Josh Berkus <email@example.com> writes:
> -> Merge Right Join (cost=8.92..9.26 rows=1 width=529) (actual
> time=129.100..129.103 rows=1 loops=1)
> Merge Cond: ("outer".object_id = "inner".parent_application_id)
> -> Index Scan using acs_objects_object_id_p_hhkb1 on
> acs_objects t98 (cost=0.00..2554.07 rows=33510 width=81) (actual
> time=0.043..56.392 rows=33510 loops=1)
> -> Sort (cost=8.92..8.93 rows=1 width=452) (actual
> time=0.309..0.310 rows=1 loops=1)
> Sort Key: t22.parent_application_id
> Here the planner chooses a merge right join. This decision seems to have
> made entirely on the basis of the cost of the join itself (total of 17)
> without taking the cost of the sort and index access (total of 2600+) into
> Tom, is this a possible error in planner logic?
No, it certainly hasn't forgotten to add in the costs of the inputs.
There might be a bug here, but if so it's much more subtle than that.
It looks to me like the planner believes that the one value of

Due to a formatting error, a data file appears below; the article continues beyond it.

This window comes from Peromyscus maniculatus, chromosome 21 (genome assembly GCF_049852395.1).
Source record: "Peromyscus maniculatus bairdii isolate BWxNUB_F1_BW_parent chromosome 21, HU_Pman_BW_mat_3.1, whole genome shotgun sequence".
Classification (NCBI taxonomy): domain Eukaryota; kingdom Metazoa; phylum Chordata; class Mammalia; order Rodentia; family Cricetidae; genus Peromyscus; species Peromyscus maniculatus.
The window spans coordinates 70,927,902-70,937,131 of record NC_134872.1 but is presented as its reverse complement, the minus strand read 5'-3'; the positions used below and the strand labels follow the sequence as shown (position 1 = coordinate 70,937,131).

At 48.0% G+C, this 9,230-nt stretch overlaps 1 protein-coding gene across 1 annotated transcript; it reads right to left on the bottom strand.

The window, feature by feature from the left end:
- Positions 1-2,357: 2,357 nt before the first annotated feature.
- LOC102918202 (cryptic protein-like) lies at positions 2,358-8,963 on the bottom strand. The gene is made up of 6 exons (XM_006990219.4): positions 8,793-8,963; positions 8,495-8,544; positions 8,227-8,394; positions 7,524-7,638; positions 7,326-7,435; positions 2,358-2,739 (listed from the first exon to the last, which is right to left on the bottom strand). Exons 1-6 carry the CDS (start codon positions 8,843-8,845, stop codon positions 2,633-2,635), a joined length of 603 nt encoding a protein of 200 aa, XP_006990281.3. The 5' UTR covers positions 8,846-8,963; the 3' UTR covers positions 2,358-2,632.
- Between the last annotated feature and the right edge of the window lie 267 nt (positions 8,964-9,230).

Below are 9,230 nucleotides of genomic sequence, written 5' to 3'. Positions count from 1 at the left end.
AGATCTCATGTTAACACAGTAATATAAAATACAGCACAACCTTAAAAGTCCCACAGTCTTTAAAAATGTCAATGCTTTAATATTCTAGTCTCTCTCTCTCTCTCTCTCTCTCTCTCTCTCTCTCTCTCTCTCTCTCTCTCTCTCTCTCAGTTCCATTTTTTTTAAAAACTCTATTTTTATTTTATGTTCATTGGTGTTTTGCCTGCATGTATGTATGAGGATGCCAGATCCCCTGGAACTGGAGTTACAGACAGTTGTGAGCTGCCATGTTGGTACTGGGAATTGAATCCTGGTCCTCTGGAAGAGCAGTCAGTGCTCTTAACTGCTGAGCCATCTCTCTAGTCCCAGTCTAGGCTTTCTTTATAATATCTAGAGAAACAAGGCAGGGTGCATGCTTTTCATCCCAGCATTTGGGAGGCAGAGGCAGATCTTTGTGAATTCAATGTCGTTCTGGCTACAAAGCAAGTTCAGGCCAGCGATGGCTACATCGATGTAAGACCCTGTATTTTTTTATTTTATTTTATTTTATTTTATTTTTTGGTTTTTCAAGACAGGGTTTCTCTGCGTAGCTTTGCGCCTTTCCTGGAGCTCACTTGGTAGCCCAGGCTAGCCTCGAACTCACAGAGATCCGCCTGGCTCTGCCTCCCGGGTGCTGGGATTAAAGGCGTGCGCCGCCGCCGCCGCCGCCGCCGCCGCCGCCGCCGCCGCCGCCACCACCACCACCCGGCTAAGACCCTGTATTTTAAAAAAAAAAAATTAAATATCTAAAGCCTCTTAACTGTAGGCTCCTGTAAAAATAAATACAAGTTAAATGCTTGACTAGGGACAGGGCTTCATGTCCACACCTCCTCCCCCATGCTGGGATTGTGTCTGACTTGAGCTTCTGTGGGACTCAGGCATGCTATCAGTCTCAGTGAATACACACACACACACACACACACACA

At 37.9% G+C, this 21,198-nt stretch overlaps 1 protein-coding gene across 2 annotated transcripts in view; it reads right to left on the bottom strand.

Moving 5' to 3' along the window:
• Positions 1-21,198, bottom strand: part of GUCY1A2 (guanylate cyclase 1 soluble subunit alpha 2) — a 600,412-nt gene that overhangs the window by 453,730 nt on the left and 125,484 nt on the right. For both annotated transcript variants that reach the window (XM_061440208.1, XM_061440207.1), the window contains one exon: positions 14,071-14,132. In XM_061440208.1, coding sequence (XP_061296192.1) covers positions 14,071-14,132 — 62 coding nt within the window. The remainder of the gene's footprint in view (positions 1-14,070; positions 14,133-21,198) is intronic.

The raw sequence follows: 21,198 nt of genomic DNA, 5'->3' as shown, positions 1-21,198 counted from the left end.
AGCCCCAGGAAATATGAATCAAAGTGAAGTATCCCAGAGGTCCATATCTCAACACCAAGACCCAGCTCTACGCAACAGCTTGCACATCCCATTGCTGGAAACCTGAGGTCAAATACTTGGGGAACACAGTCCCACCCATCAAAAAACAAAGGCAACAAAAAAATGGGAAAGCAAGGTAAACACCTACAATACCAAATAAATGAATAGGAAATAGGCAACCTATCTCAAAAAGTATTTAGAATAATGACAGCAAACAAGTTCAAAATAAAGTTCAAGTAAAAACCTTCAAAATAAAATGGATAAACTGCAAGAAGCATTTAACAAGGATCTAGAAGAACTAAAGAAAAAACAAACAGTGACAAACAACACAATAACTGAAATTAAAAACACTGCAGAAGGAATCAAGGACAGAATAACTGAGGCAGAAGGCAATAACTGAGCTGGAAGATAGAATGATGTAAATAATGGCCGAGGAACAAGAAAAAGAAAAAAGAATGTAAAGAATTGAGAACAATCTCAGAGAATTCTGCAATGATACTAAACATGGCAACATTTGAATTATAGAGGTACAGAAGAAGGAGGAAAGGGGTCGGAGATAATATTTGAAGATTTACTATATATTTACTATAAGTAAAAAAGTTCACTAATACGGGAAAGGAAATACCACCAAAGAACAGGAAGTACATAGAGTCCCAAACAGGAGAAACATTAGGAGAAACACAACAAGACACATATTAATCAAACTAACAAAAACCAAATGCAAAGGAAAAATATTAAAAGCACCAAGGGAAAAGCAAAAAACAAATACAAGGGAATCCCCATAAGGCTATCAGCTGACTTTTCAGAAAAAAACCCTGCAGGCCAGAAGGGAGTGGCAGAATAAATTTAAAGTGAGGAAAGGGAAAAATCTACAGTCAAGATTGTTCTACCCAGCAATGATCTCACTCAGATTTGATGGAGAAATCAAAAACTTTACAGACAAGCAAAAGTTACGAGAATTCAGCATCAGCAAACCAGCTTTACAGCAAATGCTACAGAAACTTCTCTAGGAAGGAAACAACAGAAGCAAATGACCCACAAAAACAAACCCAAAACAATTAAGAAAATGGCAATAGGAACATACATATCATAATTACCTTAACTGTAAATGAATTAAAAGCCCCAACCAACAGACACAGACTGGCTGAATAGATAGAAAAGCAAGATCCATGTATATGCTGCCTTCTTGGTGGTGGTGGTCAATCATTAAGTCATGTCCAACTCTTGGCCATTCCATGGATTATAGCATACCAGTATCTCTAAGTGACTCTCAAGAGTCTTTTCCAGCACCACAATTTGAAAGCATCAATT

t22.parent_application_id joins to something very early in the
acs_objects_object_id_p_hhkb1 sort order, and that it will therefore not
be necessary to run the indexscan to completion (or indeed very far at
all, considering that it's including such a small fraction of the total
[EMAIL PROTECTED] pointed out recently that this effect doesn't apply to
the outer side of an outer join; releases before 7.4.8 mistakenly think
it does. But unless my wires are totally crossed today, acs_objects is
the nullable side here and so that error isn't applicable anyway.
So, the usual questions: have these two tables been ANALYZEd lately?
If so, can we see the pg_stats rows for the object_id and
regards, tom lane
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